Great Theoretical Ideas in Computer Science
BH 136A (the Adamson wing), TR 3:00-4:20P

Java: Reading from "Standard In"

Here is a bit of starter code, just as a quick aid to help java programmers that have never dealt with file input/output before. The code snippets that follow apply to reading from standard in, but can be applied to files as well. There are many ways to read in from standard in, but I feel that this is the easiest for this situation.

import java.io.*;

You always need to import java.io.*. As I hope you have seen, you write to System.out. As you might guess, you read from System.in. However, System.in provides little to make your life easy when it comes to reading in text. What we will do is wrap System.in as follows:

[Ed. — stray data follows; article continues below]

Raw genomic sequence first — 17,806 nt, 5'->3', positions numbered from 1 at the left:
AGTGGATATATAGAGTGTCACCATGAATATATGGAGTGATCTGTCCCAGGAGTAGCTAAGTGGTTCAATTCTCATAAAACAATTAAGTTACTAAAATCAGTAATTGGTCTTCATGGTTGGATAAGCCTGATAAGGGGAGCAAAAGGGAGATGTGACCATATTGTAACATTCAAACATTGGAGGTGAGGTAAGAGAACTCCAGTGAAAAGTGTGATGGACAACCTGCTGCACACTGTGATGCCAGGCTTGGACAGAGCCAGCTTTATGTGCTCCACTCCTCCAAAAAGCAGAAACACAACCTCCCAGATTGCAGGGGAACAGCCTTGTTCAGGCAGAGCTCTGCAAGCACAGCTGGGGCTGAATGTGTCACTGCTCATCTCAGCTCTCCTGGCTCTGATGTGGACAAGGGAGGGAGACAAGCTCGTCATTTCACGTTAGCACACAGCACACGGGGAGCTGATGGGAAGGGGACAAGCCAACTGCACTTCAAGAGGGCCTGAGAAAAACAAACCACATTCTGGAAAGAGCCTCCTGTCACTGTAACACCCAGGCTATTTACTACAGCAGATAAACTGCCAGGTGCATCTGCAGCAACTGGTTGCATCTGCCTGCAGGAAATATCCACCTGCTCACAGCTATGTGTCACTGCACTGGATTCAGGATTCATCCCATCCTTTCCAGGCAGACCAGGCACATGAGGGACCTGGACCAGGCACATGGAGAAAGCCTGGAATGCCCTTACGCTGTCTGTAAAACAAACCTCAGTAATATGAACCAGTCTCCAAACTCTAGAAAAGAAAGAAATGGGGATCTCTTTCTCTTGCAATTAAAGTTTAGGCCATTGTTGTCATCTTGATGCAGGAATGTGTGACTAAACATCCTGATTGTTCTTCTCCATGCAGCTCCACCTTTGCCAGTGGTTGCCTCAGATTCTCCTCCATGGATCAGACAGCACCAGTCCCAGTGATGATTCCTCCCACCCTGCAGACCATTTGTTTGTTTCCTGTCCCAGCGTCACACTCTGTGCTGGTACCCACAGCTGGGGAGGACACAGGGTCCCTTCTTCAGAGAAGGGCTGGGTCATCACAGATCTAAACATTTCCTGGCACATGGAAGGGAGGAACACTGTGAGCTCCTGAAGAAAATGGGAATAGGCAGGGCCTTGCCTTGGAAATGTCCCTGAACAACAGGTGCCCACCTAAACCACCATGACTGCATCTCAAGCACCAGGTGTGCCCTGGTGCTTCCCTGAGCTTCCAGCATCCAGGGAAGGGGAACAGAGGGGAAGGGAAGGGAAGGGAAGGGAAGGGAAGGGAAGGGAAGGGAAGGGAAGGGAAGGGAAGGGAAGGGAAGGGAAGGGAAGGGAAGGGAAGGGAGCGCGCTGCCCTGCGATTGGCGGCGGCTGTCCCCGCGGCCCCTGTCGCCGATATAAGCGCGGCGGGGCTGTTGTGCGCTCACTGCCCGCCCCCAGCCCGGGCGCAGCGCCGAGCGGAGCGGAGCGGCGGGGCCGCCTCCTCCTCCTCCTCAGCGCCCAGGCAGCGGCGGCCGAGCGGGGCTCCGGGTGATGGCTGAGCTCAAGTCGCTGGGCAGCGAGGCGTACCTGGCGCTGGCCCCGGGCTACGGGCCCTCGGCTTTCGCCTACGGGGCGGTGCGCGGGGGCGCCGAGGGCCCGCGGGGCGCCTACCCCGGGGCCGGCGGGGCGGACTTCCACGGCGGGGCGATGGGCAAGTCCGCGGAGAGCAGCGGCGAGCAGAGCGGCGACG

BufferedReader reader = new BufferedReader(new InputStreamReader(System.in));

BufferedReader provides the function readLine(), which returns a line of text or null if the end of file has been reached. The end of file can be generated at the keyboard by pressing ctrl-D (in *nix) or ctrl-Z (in windows) for example. A complete program using a BufferedReader is:

import java.io.*;

public class Example {
	public static void main(String args[]) {
		BufferedReader reader = 
			new BufferedReader(new InputStreamReader(System.in));
		try {
			String temp;
			do {
				temp = reader.readLine();
			} while (temp != null);
		} catch (IOException e) {

To use the program, I can run it with java Example, and it will expect input from the user, or I can run it and redirect a file to it like: java Example < Example.java. The latter is what the check script will do.

© 2006 Carnegie Mellon University, all rights reserved.